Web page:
The paper "Commonwealth Bank versus ANZ Bank" is a perfect example of finance and accounting case study. The success of any given enterprise profoundly relies on how the top leadership is vibrant and proactive in its response to the ever-changing business dynamics (McNamara 2011). The Great Telecoms Crash in the early 2000s is a recent example of the management caught offside by the changing business dynamics. The results are awful, as it follows massive layoffs of employees who don’ t know where to start their next life. Companies that caught up in the telecommunication industry unaware had to embark on unscrupulous methods of survival including fraudulent accounting tricks.
However, to avoid such scenarios the management is required to be sharp, vibrant, and visionary studying market trend continuously (McNamara 2011). The banking sector, in particular, due to its competitive nature, requires leaders that are continually innovative and proactive to retain the business in the market. Commonwealth Bank founded in 1911, and ANZ established in 1835, (Australian Trade Commission 2011) are among the top banks operating in the Australian market and beyond but have displayed sharp contrasting fortunes.
The varying successes of the two companies simply trace to the extent to which Henri Fayol’ s management techniques were properly or improperly applied. Just recently, in 2008 to be precise, IndyMac Bank collapsed making it one of largest bank failures in history with reasons attributed to lack of proactive measures to salvage the bank from the 2007-2009 financial crises (Australian Trade Commission 2011). In that case, this paper will show evidently how proper application of the said management techniques can propel an enterprise to a success similar to one witnessed in Commonwealth Bank while misapplication can leave the company rocked by challenges seen in ANZ Bank.
The most common management functions as outlined by Henri Fayol include leading, planning, organizing and controlling, but others can be as and when the need arises. Planning is one of the most critical management functions that require organizations to set realistic goals and objectives and institute plans that will see them achieved (McNamara 2011). However, in setting the said goals and objectives, the management should take into consideration the limited resources in the form of time, human and other resources that might be needed.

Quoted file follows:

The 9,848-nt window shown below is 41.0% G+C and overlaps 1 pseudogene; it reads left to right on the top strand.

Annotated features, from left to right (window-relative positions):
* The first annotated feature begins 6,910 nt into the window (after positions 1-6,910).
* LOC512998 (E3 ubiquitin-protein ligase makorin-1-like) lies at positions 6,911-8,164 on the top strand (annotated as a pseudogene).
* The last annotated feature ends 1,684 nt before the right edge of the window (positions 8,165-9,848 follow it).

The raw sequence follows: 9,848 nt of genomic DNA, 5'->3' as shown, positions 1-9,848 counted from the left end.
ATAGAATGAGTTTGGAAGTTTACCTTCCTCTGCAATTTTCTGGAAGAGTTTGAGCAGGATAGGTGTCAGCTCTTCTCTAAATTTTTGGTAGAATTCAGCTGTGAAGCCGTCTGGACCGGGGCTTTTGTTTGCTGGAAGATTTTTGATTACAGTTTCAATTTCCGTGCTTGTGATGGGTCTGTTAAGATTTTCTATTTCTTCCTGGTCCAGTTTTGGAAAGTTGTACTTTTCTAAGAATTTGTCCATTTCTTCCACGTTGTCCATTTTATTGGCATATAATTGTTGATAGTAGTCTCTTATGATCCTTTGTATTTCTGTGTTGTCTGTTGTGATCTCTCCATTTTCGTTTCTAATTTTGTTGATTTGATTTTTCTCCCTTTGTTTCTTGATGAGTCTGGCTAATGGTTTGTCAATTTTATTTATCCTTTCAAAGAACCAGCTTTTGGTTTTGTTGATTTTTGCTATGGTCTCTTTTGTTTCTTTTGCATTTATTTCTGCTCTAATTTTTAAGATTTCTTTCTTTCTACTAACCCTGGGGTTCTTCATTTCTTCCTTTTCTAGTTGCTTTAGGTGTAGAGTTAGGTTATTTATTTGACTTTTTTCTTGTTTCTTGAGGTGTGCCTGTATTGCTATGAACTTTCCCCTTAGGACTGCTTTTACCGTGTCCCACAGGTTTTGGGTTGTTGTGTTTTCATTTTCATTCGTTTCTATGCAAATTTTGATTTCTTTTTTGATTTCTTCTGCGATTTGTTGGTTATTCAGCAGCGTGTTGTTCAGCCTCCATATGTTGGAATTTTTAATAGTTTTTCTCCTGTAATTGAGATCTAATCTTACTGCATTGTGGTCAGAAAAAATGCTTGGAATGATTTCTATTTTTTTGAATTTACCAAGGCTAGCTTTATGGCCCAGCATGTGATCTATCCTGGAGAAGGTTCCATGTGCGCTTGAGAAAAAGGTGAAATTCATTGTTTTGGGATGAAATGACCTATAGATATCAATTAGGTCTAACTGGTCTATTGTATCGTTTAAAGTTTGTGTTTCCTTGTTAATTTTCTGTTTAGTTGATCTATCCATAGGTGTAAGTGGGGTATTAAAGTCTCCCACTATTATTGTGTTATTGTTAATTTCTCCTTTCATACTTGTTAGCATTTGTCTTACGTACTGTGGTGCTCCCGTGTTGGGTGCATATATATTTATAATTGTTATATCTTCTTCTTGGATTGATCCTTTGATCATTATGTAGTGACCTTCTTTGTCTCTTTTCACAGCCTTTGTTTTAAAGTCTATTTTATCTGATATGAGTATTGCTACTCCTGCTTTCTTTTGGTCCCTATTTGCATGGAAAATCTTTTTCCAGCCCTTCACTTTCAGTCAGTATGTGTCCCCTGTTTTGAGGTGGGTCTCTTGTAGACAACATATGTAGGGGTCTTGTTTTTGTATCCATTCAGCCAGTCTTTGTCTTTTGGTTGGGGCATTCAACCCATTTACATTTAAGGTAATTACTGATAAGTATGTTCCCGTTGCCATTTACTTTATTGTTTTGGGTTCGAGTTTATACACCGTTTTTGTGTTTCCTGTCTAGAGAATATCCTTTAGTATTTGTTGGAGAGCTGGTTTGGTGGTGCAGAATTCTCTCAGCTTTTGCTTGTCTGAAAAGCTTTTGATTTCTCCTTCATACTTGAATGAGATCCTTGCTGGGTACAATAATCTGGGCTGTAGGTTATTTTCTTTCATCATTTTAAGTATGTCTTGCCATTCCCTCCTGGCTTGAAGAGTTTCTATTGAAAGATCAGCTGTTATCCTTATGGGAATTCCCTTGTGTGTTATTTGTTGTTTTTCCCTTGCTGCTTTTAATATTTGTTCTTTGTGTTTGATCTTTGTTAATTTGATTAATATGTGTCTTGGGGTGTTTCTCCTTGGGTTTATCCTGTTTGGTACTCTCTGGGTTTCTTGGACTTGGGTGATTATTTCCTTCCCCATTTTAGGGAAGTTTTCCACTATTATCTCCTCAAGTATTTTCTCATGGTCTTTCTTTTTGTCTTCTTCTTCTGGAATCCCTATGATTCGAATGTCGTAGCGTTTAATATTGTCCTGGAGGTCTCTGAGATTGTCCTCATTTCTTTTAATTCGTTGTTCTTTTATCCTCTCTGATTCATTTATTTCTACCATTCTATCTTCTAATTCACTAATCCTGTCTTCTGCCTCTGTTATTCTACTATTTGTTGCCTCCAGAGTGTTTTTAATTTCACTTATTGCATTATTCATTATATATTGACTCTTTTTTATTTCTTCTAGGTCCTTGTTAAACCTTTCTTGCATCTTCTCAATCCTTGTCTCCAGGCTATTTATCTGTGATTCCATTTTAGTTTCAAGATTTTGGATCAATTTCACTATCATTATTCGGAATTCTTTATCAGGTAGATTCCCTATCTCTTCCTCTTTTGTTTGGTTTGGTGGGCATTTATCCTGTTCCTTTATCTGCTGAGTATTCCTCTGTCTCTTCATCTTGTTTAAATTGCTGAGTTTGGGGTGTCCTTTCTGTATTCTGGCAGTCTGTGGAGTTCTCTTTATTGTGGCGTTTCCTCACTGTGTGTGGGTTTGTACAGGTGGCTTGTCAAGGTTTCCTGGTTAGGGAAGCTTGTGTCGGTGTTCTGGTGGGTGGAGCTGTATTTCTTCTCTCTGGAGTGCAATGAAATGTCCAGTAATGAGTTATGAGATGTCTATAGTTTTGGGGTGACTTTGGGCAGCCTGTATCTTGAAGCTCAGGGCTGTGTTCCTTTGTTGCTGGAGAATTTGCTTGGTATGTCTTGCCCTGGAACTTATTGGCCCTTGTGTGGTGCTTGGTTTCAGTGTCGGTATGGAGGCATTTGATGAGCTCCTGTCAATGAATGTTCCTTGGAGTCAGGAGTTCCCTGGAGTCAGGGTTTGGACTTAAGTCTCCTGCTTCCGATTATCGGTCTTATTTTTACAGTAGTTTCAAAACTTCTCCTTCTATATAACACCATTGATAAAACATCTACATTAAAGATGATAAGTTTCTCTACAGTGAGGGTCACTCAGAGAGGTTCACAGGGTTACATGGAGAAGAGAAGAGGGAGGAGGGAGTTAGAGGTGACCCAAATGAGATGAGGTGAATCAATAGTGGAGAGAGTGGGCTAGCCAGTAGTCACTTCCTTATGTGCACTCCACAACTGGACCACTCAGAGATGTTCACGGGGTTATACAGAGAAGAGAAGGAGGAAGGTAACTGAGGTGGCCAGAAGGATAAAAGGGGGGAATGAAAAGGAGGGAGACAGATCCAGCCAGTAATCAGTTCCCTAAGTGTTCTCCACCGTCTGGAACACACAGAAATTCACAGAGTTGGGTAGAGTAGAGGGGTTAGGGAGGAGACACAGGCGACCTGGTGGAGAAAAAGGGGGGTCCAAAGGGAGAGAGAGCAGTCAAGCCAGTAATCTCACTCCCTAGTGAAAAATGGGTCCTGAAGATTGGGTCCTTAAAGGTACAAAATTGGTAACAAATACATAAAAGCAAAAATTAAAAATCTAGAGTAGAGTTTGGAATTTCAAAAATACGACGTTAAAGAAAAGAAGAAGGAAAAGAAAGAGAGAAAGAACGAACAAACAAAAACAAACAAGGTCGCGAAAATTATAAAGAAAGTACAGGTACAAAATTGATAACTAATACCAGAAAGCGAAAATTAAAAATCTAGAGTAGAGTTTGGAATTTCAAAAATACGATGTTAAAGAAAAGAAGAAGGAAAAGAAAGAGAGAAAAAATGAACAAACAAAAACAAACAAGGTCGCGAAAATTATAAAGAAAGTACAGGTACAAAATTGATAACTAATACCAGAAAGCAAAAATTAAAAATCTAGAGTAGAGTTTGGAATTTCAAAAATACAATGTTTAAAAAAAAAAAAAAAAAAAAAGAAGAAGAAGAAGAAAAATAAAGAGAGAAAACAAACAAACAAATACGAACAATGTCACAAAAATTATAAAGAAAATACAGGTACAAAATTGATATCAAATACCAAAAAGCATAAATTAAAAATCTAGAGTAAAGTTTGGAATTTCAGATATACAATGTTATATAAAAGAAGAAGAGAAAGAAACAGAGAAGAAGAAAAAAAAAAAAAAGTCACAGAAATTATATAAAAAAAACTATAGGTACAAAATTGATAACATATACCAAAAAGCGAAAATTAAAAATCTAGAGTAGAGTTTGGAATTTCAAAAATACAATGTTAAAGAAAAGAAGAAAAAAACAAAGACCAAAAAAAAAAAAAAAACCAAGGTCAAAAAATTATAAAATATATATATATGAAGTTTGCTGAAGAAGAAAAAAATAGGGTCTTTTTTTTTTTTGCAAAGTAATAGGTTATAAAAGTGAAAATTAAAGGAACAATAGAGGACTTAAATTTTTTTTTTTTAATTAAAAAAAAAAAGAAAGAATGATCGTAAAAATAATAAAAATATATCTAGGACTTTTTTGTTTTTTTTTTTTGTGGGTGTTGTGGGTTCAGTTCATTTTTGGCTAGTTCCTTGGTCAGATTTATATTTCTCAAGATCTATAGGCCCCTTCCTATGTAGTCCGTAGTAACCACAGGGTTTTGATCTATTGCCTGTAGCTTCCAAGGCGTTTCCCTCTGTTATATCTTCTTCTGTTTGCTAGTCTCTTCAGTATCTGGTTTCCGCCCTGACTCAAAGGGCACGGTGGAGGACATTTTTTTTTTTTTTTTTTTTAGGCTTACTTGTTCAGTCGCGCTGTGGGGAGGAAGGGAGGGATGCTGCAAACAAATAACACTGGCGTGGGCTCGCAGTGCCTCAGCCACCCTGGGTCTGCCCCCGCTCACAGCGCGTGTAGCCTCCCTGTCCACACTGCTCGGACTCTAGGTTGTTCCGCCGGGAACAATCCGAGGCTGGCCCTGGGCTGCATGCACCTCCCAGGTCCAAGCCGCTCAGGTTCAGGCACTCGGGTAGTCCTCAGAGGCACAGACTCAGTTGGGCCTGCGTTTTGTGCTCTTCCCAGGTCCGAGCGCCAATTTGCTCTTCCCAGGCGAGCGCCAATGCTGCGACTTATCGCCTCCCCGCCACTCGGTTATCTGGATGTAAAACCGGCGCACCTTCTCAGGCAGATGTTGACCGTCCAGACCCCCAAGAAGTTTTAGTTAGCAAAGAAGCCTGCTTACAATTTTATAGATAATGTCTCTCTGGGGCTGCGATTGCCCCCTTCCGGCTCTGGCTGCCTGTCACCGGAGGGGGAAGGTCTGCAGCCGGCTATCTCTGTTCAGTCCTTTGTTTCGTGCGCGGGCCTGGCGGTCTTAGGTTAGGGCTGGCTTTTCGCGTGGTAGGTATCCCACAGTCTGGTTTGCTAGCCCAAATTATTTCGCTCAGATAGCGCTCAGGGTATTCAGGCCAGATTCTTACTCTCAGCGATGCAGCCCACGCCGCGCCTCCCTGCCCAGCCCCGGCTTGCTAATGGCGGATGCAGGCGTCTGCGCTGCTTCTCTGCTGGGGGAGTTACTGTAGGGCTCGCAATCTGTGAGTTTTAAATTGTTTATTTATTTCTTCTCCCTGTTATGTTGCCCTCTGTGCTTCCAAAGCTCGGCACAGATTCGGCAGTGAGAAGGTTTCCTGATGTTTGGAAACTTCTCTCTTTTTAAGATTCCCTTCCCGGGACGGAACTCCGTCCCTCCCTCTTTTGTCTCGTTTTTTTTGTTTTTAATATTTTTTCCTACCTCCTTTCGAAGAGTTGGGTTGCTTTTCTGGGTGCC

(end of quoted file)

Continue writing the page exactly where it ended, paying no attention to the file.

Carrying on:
In Commonwealth Bank, planning is at the core of any agenda they would want to be undertaken. The management of the company recognizes that effective planning is imperative for the success of any assignment. After the 2008 financial crisis, Commonwealth Bank embarked on a five-year core banking modernization plans using the SAP solutions ("Commonwealth Bank Of Australia" 2013). The intention of the bank then was to attain customer-centric and profitable expansion using a simple, flexible program that will see them attend to their customers 24/7.
Besides, CBA also wanted to accelerate its market growth for innovative and feature-rich products, as well as streamline their business processes and lower operational hitches and risks brought about by legacy systems ("Commonwealth Bank Of Australia" 2013). Fortunately, at the end of five years, Commercial Bank successfully implemented the SAP program and got the full benefits it yearned for (Morrow 2012). The company institute planning strategies right from the branch level to ensure it succeed without any hitches. ABZ Bank, on the other hand, took a different turn failing to plan at all levels, a situation that is attributed to their current woes.
One of their outright absences of planning is shown by their failure to penetrate the Asian market (Morrow 2012). The company did not conduct a feasibility study to establish the comparative advantage that any Australian bank might have in Asian markets. Although the company has termed their retreat from the Asian market as something not of a worry, it is just but another show of ANZ Bank’ s management failure to plan during their expansion plans.